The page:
The University of South Carolina-Aiken has agreed to make Loomis Bros. Circus the last animal act to appear at its convention center following a successful PETA appeal.

Loomis Bros., a circus notorious for beating its animals in the name of entertainment, performed at the Convocation Center last weekend. It currently features three captive elephants and six white Siberian tigers in its program. Allegations against the circus’ big cat and elephant exhibitor Brian Franzen include keeping the caged tigers out in the rain without shelter and failing to provide animals with medical care. There is also a recent video of Franzen striking an elephant in the jaw with a bullhook, and he has been accused of using painful handling techniques to get the animals to perform.

USC-Aiken joins more than 620 venues and committees across America in banning or restricting the use of animals for entertainment. Unfortunately, captive animals are still permitted throughout America, though much of the American public are against animal involvement in performances like those of circuses. One-third of Americans believe that all animals should receive the same rights as humans, meaning there is no place for organizations like Loomis Bros. in our world.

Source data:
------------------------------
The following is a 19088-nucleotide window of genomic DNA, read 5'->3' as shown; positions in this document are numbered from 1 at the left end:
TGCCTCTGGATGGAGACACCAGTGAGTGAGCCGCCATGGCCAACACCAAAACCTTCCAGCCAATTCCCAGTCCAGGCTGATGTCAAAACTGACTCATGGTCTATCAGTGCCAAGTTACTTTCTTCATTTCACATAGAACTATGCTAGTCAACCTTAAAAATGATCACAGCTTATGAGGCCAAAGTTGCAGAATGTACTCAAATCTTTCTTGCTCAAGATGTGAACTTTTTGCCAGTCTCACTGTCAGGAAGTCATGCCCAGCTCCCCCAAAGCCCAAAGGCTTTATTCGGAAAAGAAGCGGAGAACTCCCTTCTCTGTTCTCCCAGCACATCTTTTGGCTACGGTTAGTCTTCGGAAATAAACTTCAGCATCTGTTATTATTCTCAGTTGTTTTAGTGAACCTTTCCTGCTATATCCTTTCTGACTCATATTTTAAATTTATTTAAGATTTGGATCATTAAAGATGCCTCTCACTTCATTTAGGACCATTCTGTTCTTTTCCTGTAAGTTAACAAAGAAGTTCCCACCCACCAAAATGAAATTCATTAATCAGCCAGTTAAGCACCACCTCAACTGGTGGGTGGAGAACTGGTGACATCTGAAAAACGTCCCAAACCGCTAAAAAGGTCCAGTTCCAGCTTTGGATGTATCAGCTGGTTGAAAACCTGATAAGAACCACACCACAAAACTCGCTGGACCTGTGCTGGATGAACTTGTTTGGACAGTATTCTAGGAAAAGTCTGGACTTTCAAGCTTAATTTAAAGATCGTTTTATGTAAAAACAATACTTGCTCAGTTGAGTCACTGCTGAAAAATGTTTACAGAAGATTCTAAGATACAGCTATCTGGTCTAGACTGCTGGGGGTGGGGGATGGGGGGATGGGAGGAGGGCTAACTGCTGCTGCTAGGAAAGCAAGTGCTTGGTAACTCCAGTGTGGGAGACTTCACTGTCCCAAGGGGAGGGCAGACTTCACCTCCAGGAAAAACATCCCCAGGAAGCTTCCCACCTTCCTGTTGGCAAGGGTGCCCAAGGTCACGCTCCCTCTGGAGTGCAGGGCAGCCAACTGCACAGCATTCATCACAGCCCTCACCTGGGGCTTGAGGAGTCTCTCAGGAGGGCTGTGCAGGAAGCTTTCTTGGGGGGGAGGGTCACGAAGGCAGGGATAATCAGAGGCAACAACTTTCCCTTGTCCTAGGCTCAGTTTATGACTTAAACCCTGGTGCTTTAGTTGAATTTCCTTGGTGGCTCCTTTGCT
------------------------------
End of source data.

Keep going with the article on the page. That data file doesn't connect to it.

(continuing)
Of the successful ban at USC-Aiken, PETA Foundation Associate Director of Captive Animal Law Enforcement Rachel Mathews said, “by banning animal circuses, USC–Aiken is recognizing that there’s nothing entertaining about beating and intimidating elephants, big cats, or other animals into performing tricks. PETA is calling on audiences everywhere to skip circuses that use animals and choose wonderful animal-free ones, such as Cirque Italia, Circus Vargas, and Kelly Miller Circus.”

Life for a captive animal working in the circus is not much of a life at all. These animals spend the majority of their time behind bars, generally in cramped conditions that vastly restrict their natural movement. Babies are often taken from their parents at a very young age, meaning they can’t form the social bonds so many of these animals depend on to thrive. These animals face a cruel existence, as pain is part of the training methods that handlers use to force animals into performing unnatural tricks. In addition to this, these animals are often starved or severely dehydrated and suffer from a number of health problems like obesity, arthritis, and genetic defects from captive inbreeding.

This ban by USC-Aiken is a victory for PETA as well as all those who care about animals throughout the world. Do your part by refusing to fund entertainment that includes animals performing tricks in captivity. Choose animal-free performances instead, boycott circuses like Loomis Bros., and spread the word of their treatment of the animals in their supposed care.

Image Source: Annie Spratt/Unsplash